||The Star Trek Encyclopedia: A Reference Guide to the Future
||Michael Okuda, Denise Okuda and Doug Drexler
||The Encyclopedia comes in three editions. The first is paperback and has the images in black and white. The second edition is hardback, with colour images on glossier paper. The third edition is a paperback reprint of the second with an additional section in the rear which brings the book up to date through the end of Deep Space Nine and around the midpoint of Voyager. That makes it a little more awkward to use, as you have to check for whatever you are looking for in two different places. Apparently this was adopted as a cost-cutting exercise, saving the time and expense of re-editing the entire book into a seamless whole - it's said that without this measure there would never have been a third edition at all. With the demise of Enterprise the time is surely perfect for a fourth edition to appear...
A comprehensive guide to just about everything you want to know about the Star Trek universe. The pages are mostly laid out in a two column format, with small pictures scattered throughout the text. There are a great many pictures - it's a rare page that doesn't have at least one or two. Some of the larger or more significant articles have larger images, which range up to a full page in size. At the rear of the Encyclopedia are a number of useful appendices covering a brief timeline of Trek events, episode listings, ship size comparison charts, etc.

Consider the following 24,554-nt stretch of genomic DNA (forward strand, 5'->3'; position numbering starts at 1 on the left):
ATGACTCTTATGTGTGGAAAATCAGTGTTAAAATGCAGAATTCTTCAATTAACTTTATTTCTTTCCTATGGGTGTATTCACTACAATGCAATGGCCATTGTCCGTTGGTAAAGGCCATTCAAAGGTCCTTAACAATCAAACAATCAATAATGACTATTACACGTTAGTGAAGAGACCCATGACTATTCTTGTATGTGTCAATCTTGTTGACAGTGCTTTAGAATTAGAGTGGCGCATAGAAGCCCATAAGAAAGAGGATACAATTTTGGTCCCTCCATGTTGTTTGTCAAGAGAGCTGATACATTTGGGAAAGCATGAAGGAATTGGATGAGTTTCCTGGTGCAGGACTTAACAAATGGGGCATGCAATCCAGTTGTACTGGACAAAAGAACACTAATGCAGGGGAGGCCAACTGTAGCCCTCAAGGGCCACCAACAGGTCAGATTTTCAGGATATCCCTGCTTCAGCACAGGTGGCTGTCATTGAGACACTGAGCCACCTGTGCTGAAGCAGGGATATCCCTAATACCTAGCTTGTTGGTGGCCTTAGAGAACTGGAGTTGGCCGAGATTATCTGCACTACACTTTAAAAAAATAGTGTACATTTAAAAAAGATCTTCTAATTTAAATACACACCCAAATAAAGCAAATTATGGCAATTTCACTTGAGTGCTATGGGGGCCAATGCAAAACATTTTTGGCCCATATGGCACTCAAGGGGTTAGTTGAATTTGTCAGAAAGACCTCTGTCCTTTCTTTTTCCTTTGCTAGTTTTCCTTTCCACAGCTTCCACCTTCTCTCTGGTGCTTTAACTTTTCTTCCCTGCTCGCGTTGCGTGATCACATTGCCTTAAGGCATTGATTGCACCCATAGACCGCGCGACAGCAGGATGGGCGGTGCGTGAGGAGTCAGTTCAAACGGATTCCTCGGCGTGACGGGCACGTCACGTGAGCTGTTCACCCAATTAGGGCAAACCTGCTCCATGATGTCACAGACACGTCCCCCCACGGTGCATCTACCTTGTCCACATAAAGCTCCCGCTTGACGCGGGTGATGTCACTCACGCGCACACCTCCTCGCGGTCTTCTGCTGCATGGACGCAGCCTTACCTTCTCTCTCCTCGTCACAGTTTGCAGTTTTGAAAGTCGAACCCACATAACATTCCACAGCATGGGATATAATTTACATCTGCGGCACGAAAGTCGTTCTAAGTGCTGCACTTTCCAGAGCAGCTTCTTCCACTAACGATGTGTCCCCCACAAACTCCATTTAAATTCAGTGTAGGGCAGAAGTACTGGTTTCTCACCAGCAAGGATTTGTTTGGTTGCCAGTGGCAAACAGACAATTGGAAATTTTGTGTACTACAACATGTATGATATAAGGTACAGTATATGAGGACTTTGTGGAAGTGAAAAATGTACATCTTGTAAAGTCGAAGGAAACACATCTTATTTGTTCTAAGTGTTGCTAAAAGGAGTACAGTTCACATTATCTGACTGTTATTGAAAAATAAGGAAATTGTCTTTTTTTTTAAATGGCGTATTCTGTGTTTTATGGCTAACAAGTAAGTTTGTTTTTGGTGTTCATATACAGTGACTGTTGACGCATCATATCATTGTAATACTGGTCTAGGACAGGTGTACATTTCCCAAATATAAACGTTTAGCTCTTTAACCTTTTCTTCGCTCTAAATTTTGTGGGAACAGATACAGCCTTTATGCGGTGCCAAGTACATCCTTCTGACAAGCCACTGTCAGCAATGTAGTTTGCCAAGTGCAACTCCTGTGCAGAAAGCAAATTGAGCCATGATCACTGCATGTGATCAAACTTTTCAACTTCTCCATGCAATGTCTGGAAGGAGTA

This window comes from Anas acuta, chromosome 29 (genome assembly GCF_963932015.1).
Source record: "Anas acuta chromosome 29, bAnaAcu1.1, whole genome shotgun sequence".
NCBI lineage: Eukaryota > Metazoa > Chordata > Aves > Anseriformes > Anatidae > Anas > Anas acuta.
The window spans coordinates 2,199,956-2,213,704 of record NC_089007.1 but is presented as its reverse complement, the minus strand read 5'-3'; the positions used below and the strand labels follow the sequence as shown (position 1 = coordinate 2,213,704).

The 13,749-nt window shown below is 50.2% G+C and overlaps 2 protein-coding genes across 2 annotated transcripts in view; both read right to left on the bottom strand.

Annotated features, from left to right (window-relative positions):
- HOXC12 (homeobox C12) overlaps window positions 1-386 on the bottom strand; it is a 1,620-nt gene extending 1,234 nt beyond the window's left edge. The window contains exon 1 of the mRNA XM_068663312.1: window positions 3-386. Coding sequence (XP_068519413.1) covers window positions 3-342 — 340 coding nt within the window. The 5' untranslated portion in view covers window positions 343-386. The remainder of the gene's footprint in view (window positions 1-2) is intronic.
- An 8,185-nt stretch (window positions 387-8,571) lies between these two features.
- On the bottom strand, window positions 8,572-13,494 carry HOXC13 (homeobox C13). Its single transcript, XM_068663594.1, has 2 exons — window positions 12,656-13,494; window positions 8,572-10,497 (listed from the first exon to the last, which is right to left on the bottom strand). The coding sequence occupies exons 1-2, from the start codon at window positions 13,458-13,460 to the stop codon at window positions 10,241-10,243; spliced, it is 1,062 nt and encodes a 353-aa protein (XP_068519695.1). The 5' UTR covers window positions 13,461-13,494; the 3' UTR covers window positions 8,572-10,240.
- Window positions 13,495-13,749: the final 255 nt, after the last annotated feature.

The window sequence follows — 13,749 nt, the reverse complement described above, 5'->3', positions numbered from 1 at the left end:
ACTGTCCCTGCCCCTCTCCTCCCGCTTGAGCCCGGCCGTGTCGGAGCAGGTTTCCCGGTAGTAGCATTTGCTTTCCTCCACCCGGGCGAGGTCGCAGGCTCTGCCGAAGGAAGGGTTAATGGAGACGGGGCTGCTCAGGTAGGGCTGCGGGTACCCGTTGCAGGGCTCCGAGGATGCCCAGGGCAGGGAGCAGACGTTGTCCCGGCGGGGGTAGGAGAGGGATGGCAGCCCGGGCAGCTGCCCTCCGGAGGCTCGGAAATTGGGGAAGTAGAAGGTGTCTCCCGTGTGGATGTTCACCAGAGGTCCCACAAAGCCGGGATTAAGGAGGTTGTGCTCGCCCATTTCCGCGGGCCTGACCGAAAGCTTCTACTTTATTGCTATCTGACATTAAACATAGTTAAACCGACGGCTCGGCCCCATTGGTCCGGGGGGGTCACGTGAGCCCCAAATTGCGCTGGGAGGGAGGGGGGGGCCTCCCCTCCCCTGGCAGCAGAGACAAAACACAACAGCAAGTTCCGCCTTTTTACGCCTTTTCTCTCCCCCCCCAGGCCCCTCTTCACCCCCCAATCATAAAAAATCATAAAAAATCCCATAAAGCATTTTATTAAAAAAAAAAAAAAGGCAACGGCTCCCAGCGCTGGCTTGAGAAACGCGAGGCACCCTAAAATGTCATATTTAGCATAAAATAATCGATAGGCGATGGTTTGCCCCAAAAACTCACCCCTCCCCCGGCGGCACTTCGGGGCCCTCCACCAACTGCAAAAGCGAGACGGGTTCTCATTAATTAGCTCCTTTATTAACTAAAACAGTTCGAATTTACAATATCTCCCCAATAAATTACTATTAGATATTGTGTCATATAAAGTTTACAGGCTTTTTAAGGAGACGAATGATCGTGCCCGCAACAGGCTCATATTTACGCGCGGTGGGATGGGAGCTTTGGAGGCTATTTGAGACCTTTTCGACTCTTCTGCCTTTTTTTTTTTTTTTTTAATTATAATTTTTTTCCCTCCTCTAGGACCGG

Overall it's hard to fault the encyclopedia; it covers pretty much everything you could possibly want to know about Star Trek, right down to the smallest minutiae. The majority of the information is directly from episodes and movies, but the writers have chosen to also include a fair amount of non-canonical material. It's usually flagged as such but it's not always completely crystal clear, which can be a little frustrating from time to time. But that's a minor quibble - overall this is an excellent book that makes fascinating reading. In terms of "bang per buck" it's certainly the best of the Trek reference books by far, and a definite must have for anybody with a serious interest in the show.